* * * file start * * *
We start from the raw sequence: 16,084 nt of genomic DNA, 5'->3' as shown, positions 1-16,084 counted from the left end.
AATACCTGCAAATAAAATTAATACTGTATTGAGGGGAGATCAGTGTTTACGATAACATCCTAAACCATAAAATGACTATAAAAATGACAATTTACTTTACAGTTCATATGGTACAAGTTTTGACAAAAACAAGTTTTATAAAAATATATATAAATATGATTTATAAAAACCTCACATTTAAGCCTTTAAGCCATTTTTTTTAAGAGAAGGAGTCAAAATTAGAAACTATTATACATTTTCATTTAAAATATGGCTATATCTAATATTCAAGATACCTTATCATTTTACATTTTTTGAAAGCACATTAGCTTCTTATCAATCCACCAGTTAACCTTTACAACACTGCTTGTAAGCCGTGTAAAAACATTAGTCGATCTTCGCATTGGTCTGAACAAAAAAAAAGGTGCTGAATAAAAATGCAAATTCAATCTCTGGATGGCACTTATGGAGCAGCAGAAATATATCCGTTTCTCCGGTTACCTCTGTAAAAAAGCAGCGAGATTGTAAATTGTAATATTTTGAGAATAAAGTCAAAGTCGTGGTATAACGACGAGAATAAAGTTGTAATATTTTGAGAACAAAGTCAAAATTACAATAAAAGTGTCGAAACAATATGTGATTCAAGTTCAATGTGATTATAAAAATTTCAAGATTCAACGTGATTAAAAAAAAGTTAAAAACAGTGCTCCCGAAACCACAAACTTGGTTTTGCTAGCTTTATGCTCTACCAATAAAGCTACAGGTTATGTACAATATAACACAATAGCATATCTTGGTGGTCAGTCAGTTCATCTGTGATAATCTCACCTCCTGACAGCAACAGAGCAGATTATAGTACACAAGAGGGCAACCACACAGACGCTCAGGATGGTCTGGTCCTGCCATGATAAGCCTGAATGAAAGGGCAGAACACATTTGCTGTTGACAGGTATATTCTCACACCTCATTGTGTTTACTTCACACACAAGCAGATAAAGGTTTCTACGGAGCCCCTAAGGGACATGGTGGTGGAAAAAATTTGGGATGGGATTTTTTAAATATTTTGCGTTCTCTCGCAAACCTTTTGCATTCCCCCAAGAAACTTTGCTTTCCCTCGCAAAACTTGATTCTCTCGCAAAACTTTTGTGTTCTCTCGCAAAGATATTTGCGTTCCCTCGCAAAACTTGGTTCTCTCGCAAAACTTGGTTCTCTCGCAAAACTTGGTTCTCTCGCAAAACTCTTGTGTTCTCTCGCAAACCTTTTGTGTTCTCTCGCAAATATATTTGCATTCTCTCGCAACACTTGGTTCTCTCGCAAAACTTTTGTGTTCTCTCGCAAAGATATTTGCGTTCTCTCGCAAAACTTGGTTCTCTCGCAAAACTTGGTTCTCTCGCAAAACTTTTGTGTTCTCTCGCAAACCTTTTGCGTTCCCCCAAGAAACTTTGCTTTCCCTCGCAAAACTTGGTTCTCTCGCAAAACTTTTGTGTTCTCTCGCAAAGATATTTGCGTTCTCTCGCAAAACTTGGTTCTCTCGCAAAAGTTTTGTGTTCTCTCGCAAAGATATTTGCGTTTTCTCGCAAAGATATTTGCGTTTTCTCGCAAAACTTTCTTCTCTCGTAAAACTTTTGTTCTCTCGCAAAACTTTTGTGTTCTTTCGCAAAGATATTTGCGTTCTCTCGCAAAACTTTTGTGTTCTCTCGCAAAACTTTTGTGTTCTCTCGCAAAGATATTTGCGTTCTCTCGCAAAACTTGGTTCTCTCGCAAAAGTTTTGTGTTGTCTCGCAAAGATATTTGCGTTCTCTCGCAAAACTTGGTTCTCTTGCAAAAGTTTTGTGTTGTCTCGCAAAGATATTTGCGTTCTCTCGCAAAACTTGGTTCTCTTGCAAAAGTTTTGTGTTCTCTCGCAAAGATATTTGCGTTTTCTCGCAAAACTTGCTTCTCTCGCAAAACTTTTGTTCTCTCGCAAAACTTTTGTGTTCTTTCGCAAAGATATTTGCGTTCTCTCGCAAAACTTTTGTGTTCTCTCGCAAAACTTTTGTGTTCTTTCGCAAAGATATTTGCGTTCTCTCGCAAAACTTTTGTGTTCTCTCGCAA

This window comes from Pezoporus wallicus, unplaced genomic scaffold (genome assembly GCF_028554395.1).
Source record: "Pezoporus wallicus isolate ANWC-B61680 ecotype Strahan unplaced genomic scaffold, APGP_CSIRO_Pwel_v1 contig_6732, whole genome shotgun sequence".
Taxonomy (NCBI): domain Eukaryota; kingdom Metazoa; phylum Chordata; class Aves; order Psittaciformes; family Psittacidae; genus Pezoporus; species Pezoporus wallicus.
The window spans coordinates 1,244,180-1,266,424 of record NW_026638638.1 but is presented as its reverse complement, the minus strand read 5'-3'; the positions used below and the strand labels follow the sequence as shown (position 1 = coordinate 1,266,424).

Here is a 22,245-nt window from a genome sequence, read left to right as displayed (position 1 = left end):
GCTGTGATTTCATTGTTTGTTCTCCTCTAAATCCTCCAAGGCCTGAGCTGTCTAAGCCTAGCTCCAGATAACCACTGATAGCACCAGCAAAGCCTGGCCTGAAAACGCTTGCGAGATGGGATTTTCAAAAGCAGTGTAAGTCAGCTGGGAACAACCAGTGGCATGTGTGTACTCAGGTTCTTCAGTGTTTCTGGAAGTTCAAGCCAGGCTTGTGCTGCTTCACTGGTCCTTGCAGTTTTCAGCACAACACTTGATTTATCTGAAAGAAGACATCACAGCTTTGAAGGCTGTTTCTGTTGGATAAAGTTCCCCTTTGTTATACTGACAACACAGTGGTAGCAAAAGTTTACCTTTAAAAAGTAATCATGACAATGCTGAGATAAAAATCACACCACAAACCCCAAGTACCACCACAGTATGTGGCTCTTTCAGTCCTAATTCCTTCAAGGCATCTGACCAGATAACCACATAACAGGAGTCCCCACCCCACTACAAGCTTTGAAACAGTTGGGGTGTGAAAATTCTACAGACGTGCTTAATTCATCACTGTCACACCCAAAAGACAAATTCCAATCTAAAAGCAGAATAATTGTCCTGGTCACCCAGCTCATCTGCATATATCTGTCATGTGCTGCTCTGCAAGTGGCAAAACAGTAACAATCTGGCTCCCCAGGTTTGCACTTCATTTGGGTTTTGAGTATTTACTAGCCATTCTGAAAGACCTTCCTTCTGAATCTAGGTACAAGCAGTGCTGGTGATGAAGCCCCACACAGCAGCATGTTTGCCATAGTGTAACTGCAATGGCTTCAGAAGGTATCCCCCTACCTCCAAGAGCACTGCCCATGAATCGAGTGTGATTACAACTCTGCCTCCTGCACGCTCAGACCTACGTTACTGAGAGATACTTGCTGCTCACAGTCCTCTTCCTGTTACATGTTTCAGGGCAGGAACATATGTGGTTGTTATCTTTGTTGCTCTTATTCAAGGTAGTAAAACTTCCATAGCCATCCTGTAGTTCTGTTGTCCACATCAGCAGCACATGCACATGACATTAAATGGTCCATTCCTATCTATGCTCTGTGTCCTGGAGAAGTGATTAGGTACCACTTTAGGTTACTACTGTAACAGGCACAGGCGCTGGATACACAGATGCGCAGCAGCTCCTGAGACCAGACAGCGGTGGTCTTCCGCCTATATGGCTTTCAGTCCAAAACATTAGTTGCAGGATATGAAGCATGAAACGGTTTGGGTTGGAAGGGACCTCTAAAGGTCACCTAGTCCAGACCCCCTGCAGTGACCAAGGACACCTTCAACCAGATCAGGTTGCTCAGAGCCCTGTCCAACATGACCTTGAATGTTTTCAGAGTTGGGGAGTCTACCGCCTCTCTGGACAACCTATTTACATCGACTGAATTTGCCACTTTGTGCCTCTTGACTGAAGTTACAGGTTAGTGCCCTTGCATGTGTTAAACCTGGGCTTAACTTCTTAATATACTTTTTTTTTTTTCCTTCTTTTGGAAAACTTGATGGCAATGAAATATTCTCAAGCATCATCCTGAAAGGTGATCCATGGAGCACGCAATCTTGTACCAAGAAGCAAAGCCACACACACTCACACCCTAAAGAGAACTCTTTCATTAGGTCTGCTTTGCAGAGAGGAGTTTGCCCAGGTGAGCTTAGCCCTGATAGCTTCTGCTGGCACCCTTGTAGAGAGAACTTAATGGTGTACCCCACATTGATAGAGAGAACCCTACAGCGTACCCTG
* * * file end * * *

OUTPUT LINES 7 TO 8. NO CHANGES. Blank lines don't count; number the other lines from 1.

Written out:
Here is a 22,245-nt window from a genome sequence, read left to right as displayed (position 1 = left end):
GCTGTGATTTCATTGTTTGTTCTCCTCTAAATCCTCCAAGGCCTGAGCTGTCTAAGCCTAGCTCCAGATAACCACTGATAGCACCAGCAAAGCCTGGCCTGAAAACGCTTGCGAGATGGGATTTTCAAAAGCAGTGTAAGTCAGCTGGGAACAACCAGTGGCATGTGTGTACTCAGGTTCTTCAGTGTTTCTGGAAGTTCAAGCCAGGCTTGTGCTGCTTCACTGGTCCTTGCAGTTTTCAGCACAACACTTGATTTATCTGAAAGAAGACATCACAGCTTTGAAGGCTGTTTCTGTTGGATAAAGTTCCCCTTTGTTATACTGACAACACAGTGGTAGCAAAAGTTTACCTTTAAAAAGTAATCATGACAATGCTGAGATAAAAATCACACCACAAACCCCAAGTACCACCACAGTATGTGGCTCTTTCAGTCCTAATTCCTTCAAGGCATCTGACCAGATAACCACATAACAGGAGTCCCCACCCCACTACAAGCTTTGAAACAGTTGGGGTGTGAAAATTCTACAGACGTGCTTAATTCATCACTGTCACACCCAAAAGACAAATTCCAATCTAAAAGCAGAATAATTGTCCTGGTCACCCAGCTCATCTGCATATATCTGTCATGTGCTGCTCTGCAAGTGGCAAAACAGTAACAATCTGGCTCCCCAGGTTTGCACTTCATTTGGGTTTTGAGTATTTACTAGCCATTCTGAAAGACCTTCCTTCTGAATCTAGGTACAAGCAGTGCTGGTGATGAAGCCCCACACAGCAGCATGTTTGCCATAGTGTAACTGCAATGGCTTCAGAAGGTATCCCCCTACCTCCAAGAGCACTGCCCATGAATCGAGTGTGATTACAACTCTGCCTCCTGCACGCTCAGACCTACGTTACTGAGAGATACTTGCTGCTCACAGTCCTCTTCCTGTTACATGTTTCAGGGCAGGAACATATGTGGTTGTTATCTTTGTTGCTCTTATTCAAGGTAGTAAAACTTCCATAGCCATCCTGTAGTTCTGTTGTCCACATCAGCAGCACATGCACATGACATTAAATGGTCCATTCCTATCTATGCTCTGTGTCCTGGAGAAGTGATTAGGTACCACTTTAGGTTACTACTGTAACAGGCACAGGCGCTGGATACACAGATGCGCAGCAGCTCCTGAGACCAGACAGCGGTGGTCTTCCGCCTATATGGCTTTCAGTCCAAAACATTAGTTGCAGGATATGAAGCATGAAACGGTTTGGGTTGGAAGGGACCTCTAAAGGTCACCTAGTCCAGACCCCCTGCAGTGACCAAGGACACCTTCAACCAGATCAGGTTGCTCAGAGCCCTGTCCAACATGACCTTGAATGTTTTCAGAGTTGGGGAGTCTACCGCCTCTCTGGACAACCTATTTACATCGACTGAATTTGCCACTTTGTGCCTCTTGACTGAAGTTACAGGTTAGTGCCCTTGCATGTGTTAAACCTGGGCTTAACTTCTTAATATACTTTTTTTTTTTTCCTTCTTTTGGAAAACTTGATGGCAATGAAATATTCTCAAGCATCATCCTGAAAGGTGATCCATGGAGCACGCAATCTTGTACCAAGAAGCAAAGCCACACACACTCACACCCTAAAGAGAACTCTTTCATTAGGTCTGCTTTGCAGAGAGGAGTTTGCCCAGGTGAGCTTAGCCCTGATAGCTTCTGCTGGCACCCTTGTAGAGAGAACTTAATGGTGTACCCCACATTGATAGAGAGAACCCTACAGCGTACCCTG